The average European man-in-the-street may not have heard of Göran Marby, but he’s playing a role in their daily lives whether they know it or not. As Chair of the Body of European Regulators for Electronic Communications (BEREC), he and his team are on a mission to promote an effective internal market in the telecoms sector. National Regulatory Authorities and the European Commission alike are required by law to take BEREC’s opinions, recommendations and advice into account, so clearly he’s a man to be listened to. Göran Marby spoke exclusively to Cable News about his role, his native Sweden, and his take on the cable industry.
1. With stints at Cisco, Unisource and seven years as CEO of your own network security company, your biog reads like a career guide to high tech business, industry and entrepreneurialism. Then four years ago there’s a complete step change and you become the industry regulator – a “poacher turned gamekeeper”. What prompted the change, and how big a culture shock has it been?
Göran Marby: I started out in IT in the ‘90s, so I’ve been lucky enough to have had a huge amount of fun in a fast changing industry. When the Swedish Government asked me to do this job, for me it was a way of saying thanks, of giving something back, and I thought maybe I did have some knowledge that someone else could benefit from. And I have to say this: it has been one of the most interesting
things I have ever done in my life. READ MORE
Welcome Gigasphere, the Next Generation of Broadband Technology & Services
By Rob Stoddard and Wayne Surdam
Consumers around the world have embraced broadband as the premier communication platform of today and tomorrow. With video, data, voice, and network services all riding atop our industry’s broadband infrastructure, it truly has become “how we connect.”
A recent report from Cisco predicted that global internet traffic will increase threefold during the next five years. The “Internet of Things” will add millions, possibly billions, more points of presence to broadband networks and challenge our network management and customer satisfaction skills.
The exploding dependence on broadband, and the ongoing transition to IP technology for everything cable, raises the stakes for staying ahead of the curve. Strategy and technology experts on both sides of the Atlantic, however, aren’t surprised by this growth and in fact have anticipated it. That foresight gave rise last year to the creation by CableLabs® of the next generation Data Over Cable System Interface Specification (DOCSIS) 3.1 for the delivery and management of many new and enhanced broadband services for consumers.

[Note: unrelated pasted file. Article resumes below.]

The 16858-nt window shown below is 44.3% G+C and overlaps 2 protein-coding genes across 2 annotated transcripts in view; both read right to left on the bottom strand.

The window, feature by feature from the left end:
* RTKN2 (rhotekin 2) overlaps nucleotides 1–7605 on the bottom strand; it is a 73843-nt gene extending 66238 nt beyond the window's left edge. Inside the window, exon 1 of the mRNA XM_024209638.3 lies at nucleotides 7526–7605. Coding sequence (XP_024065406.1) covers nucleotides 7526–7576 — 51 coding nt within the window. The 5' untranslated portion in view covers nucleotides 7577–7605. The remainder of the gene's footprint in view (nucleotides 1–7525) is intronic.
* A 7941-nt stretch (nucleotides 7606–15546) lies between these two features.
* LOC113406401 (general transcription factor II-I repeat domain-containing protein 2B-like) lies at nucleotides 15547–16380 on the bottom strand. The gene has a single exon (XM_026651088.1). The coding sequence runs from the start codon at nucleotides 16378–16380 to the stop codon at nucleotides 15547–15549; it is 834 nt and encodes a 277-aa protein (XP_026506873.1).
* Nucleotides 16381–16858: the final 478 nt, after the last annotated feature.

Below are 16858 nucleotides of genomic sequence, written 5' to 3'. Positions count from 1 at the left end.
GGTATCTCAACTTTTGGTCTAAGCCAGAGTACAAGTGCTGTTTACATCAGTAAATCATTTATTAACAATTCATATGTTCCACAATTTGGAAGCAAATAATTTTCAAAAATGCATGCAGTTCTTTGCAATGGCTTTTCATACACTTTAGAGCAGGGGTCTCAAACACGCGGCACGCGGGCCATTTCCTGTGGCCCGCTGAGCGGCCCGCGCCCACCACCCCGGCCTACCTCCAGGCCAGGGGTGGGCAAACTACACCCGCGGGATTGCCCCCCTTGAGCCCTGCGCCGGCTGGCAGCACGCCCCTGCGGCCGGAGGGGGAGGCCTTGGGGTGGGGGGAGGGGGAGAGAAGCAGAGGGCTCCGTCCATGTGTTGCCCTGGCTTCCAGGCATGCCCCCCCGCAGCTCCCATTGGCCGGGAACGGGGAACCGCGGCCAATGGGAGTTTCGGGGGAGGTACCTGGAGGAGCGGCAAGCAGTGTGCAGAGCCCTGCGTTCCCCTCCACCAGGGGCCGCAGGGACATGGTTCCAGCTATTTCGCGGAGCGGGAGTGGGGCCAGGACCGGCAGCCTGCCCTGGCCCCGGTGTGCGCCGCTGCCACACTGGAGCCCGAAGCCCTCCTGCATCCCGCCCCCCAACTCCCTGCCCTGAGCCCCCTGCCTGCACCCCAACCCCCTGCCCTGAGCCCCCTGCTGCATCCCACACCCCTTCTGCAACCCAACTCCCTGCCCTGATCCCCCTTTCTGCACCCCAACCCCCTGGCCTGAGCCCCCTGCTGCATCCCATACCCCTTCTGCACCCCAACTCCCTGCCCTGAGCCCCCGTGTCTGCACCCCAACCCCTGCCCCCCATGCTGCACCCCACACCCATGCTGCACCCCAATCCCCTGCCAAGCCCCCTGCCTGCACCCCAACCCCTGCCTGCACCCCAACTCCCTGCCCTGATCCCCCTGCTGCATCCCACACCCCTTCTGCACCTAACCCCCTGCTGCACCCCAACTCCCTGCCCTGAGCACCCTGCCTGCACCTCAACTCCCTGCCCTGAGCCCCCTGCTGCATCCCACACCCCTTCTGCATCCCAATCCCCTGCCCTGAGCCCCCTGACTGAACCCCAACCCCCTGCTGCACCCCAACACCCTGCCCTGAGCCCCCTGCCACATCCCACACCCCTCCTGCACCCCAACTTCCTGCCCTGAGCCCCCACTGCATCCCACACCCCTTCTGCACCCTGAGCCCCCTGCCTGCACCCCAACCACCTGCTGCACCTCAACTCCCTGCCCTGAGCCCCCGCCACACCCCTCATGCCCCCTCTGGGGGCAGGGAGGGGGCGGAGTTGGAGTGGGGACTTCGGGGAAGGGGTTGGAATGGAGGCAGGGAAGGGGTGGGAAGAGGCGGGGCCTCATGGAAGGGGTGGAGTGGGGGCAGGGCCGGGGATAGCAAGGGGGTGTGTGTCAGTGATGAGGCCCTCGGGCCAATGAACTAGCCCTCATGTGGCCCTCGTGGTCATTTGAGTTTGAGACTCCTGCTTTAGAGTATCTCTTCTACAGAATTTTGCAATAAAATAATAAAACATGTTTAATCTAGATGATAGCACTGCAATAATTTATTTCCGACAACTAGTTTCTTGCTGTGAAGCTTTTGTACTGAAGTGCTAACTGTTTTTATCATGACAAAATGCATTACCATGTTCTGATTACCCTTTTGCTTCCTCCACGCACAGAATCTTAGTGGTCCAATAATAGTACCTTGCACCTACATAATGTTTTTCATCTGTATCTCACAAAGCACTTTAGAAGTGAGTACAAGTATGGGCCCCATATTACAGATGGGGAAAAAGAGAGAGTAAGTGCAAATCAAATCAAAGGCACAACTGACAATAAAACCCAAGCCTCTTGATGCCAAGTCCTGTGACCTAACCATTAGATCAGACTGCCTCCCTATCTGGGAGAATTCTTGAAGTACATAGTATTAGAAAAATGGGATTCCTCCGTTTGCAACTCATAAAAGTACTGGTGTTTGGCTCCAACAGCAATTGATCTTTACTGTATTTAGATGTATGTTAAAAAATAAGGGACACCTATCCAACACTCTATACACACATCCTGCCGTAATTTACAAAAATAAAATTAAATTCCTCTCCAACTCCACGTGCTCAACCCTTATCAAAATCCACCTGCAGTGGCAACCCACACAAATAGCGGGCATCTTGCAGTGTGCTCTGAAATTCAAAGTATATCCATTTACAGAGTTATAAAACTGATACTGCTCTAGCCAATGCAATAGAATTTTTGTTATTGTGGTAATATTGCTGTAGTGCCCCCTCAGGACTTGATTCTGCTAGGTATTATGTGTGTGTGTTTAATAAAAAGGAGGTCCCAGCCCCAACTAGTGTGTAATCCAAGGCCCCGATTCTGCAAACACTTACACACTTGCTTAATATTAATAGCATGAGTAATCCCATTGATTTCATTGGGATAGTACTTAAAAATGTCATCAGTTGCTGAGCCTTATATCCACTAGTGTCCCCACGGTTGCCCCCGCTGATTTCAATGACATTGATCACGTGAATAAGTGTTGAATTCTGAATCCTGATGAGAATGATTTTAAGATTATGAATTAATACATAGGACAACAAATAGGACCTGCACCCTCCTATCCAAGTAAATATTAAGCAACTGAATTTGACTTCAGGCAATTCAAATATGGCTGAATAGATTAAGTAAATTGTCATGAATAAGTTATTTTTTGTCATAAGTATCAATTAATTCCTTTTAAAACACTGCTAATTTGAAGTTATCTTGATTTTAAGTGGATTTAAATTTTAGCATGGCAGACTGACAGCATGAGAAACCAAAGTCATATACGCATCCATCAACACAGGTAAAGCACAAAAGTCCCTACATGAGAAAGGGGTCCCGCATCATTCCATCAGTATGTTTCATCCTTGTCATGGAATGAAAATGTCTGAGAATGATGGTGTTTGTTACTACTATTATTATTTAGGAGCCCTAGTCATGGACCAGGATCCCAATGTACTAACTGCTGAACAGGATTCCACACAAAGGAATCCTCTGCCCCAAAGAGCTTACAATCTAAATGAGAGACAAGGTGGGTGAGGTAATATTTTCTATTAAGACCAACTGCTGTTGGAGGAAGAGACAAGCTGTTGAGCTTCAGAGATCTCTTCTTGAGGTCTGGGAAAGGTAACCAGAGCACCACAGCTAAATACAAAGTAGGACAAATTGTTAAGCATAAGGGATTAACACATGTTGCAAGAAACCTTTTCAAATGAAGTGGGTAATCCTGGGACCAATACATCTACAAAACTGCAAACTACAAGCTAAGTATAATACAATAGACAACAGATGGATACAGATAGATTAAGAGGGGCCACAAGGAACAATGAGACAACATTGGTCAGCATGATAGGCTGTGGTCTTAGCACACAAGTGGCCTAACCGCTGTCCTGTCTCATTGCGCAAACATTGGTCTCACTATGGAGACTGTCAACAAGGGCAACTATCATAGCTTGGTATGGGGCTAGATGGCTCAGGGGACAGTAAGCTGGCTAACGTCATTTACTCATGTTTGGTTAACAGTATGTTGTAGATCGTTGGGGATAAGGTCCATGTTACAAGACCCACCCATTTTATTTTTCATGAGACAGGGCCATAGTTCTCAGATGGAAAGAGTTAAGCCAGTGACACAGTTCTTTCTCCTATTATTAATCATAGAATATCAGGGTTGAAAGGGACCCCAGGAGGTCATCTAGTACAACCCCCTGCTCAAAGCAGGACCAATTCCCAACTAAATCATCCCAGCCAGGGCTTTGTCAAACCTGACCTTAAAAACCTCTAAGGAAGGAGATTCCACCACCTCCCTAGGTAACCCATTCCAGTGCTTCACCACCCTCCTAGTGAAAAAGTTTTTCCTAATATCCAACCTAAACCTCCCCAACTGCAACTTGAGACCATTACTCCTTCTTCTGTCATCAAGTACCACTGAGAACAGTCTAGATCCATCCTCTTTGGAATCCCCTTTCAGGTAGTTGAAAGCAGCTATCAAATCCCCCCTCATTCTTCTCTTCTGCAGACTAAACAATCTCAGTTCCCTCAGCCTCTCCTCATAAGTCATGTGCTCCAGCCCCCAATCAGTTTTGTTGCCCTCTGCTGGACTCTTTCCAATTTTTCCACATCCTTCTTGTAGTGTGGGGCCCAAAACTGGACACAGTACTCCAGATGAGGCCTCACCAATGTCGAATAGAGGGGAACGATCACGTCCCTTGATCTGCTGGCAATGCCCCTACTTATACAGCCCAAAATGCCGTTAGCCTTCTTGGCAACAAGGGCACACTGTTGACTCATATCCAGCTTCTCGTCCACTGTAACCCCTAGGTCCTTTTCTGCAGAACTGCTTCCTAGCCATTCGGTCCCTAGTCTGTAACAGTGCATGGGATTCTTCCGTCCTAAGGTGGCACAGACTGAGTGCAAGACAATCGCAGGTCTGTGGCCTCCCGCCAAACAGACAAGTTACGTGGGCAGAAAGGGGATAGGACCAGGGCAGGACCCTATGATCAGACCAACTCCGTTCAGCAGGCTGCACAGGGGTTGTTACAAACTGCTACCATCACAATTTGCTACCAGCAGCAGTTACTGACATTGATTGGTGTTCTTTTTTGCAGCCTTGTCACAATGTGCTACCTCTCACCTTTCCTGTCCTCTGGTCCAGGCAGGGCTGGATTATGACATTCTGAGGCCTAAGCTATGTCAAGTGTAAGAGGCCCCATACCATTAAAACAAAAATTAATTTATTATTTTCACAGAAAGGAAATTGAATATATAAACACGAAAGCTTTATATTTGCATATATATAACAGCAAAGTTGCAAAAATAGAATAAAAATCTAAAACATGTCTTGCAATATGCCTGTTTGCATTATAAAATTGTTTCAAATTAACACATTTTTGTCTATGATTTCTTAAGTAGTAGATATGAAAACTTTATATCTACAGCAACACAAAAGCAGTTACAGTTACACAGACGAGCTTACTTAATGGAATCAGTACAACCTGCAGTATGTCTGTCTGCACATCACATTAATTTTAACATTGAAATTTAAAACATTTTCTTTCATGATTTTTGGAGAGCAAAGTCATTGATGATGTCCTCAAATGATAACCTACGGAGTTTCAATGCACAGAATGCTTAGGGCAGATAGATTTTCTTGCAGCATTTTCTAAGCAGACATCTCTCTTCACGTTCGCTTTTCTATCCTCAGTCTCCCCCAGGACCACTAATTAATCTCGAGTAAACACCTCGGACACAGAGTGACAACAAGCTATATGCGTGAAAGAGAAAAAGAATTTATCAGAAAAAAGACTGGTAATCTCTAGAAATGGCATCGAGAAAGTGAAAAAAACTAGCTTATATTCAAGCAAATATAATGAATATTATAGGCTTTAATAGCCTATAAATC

Cable engineers and strategy executives have been excited about the benefits of DOCSIS 3.1 for several years now. As the level of discussion heightens and anticipation grows with a wide range of audiences, so came the need for better ways to talk about DOCSIS 3.1 that resonate with consumers.
Thus was born “Gigasphere”, a new consumer-facing category name for the next-generation services, attributes, and technologies. READ MORE
A Flourishing Future for Cable
Flourishing Future. When the marketing teams chose the theme for the 2014 Cable Congress in Amsterdam, even they couldn’t have known quite how apt it would immediately prove to be. Kicking off the Congress with the latest industry stats from IHS, we hit the newswires with cable top-line growth accelerating by 5.9% in 2013.
Underpinning these impressive stats, and setting the theme for the Congress was one clear message: size matters. Industry leaders Mike Fries (Liberty Global) and Manuel Cubero (KDG) pointed to the need to gain scale through consolidation, whilst keynote speaker Josh Sapan (AMC Networks) highlighted the role content plays in driving quad play growth as consumers make emotional connections with content, leading to a trend of new relationships between infrastructure and content providers.
Sapan didn’t just talk size and strength, he brought it with him in the formidable shape of Jason Momoa, star of hit series The Red Road, who joined the Amsterdam Congress along with cast members from Glee and The Walking Dead. As well as being superb entertainment and a great photo op for the delegates, the star casts were a reminder that viewing behaviours and multi-screen usage are changing our relationship with consumers. And in the words of Cable Europe President Manuel Kohnstamm, “we feel good about cable’s ability to grow through these cycles.”
We’re ever keen to deliver contrasting experiences, and industry executives were held spellbound by an address from one of today’s most intriguing and successful entrepreneurs. Another seasoned cable heavyweight? No, pint-sized 14 year old Irish schoolboy Jordan Casey, Founder and CEO of Casey Games, who described his impressive (and highly successful) creative and development process – along with the continuing need to play football and hang out with his mates. READ MORE
Some of Europe’s smallest and most fragmented cable markets are amongst the most tech-savvy, with Estonia decribed by The Economist as “a world leader in technology”. Cable Europe takes a closer look at the country and its neighbouring Baltic states. Click here for more report and graphics